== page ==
Armed with a Bureau of Labor Statistics graph showing the increase in the cost of school textbooks by 812% since 1978, The Atlantic's Jordan Weissmann opines that the rising prices can be attributed to one thing: publishers' greed.
Just as doctors prescribe prescription drugs they'll never have to pay for, college professors often assign titles with little consideration of cost. Students, like patients worried about their health, don't have much choice to pay up, lest they risk their grades. Meanwhile, Carey illustrates how publishers have done just about everything within their power to prop up their profits, from bundling textbooks with software that forces students to buy new editions instead of cheaper used copies, to suing a low-cost textbook start-ups over flimsy copyright claims.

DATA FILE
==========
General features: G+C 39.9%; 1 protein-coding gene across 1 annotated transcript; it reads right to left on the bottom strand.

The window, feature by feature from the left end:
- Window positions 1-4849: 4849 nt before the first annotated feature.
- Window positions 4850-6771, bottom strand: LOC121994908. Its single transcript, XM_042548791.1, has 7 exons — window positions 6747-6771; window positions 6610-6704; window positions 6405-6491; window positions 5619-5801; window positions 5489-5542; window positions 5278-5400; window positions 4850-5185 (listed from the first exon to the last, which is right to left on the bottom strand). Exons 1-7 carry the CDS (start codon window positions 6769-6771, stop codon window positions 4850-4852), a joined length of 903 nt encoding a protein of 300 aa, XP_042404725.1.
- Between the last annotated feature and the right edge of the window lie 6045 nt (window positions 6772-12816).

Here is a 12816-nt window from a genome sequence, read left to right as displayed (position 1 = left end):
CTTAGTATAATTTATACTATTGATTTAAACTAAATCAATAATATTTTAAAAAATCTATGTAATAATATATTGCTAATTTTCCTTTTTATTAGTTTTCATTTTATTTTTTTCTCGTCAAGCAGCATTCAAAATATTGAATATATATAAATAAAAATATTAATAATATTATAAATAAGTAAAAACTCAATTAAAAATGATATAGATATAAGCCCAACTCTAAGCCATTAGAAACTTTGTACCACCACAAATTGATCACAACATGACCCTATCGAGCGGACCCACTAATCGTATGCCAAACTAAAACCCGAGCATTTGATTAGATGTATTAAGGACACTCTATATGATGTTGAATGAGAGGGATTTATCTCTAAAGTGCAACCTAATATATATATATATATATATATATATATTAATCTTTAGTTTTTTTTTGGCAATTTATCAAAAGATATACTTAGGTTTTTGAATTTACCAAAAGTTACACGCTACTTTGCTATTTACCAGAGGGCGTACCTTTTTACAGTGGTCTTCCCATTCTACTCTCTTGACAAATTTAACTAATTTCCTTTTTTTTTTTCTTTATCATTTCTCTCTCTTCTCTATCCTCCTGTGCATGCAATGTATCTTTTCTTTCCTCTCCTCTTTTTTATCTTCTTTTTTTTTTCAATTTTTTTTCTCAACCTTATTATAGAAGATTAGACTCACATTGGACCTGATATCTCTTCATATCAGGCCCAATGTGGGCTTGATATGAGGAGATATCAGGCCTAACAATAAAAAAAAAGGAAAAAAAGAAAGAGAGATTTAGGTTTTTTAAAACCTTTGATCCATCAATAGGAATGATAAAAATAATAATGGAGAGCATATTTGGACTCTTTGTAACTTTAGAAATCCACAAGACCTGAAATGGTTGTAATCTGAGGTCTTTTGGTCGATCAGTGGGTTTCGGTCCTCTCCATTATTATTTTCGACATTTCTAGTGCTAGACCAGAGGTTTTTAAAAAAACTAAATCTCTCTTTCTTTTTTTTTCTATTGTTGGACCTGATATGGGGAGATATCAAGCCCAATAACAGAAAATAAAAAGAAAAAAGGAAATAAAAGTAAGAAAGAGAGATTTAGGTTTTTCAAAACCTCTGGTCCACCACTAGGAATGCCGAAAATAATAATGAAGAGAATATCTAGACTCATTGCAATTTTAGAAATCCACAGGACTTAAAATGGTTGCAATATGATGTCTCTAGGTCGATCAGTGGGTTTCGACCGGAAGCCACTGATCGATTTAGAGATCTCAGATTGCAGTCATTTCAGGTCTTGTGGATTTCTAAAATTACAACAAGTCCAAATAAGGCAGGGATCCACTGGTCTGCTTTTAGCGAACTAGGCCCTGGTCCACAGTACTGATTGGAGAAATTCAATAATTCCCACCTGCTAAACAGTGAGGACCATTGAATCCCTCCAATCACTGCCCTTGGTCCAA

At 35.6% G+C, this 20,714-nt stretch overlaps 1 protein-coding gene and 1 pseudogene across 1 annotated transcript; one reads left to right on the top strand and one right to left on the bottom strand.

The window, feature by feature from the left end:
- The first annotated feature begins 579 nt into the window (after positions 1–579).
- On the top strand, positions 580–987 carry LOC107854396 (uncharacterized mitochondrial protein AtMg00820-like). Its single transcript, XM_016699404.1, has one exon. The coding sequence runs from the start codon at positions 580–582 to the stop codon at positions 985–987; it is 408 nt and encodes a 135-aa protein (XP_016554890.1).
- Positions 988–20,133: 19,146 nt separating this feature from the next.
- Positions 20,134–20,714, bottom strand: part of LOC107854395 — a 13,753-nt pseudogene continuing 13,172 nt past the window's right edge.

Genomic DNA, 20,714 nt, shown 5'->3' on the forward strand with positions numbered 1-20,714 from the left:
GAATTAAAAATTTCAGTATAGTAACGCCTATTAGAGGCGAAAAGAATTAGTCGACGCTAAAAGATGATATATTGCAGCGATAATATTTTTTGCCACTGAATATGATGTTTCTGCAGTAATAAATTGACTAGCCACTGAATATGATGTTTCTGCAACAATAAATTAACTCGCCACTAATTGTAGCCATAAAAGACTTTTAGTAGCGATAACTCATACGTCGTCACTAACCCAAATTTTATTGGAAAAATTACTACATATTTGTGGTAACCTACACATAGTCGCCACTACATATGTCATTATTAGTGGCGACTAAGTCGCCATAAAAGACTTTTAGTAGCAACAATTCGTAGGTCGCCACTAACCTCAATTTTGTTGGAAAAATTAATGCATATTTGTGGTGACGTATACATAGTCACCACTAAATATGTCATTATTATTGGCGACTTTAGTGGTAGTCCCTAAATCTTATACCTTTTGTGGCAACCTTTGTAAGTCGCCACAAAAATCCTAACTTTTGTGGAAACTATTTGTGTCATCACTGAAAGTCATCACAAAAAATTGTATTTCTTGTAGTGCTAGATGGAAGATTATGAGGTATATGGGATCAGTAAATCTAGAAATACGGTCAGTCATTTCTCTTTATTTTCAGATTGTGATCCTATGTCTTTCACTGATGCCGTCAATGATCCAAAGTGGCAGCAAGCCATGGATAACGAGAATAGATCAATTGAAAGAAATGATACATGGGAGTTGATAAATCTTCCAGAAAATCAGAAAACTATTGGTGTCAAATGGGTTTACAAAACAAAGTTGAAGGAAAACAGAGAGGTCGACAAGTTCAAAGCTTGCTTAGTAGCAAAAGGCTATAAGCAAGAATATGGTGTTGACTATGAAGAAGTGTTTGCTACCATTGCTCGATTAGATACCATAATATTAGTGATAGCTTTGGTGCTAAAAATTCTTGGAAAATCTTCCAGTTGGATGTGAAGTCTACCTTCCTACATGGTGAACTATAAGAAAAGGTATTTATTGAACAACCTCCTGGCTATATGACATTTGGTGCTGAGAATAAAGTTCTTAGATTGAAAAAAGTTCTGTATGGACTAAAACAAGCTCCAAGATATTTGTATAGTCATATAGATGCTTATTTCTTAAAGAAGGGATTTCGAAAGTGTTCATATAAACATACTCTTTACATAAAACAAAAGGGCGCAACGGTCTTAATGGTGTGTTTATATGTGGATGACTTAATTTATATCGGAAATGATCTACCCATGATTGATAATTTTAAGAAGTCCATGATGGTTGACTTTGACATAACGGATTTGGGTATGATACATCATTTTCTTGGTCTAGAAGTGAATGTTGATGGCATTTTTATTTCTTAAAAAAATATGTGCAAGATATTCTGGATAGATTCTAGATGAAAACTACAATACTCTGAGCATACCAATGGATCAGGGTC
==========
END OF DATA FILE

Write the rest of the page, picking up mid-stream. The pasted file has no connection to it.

And from Kevin Carey's article on Slate:
The problem for book publishers -- and for colleges themselves -- is that the first system is much more profitable and more replaceable than the second. Calculus hasn't changed much since Newton and Leibniz invented it in the 17th century. Yet there have been seven editions of James Stewart's best-selling Calculus (list: $245.95), the profits from which allowed Stewart to build a $24 million home with its own concert hall. And you don't need calculus to calculate how much money colleges make by charging hundreds of students sitting in a lecture hall standard tuition rates, minus the negligible cost of an adjunct lecturer standing in the well. By contrast, nobody is going to create an open-source replacement for the Quintessence of long-time Harvard philosopher W.V. Quine. But not that many people are going to buy that book, either, or pay very much for it. (List: $26.50.)
So it's not surprising that textbook publishers have filed the equivalent of the Recording Industry Association of America's infamous lawsuit against the first MP3 music player. That's what you do when your rents are threatened: use them to hire good lawyers.
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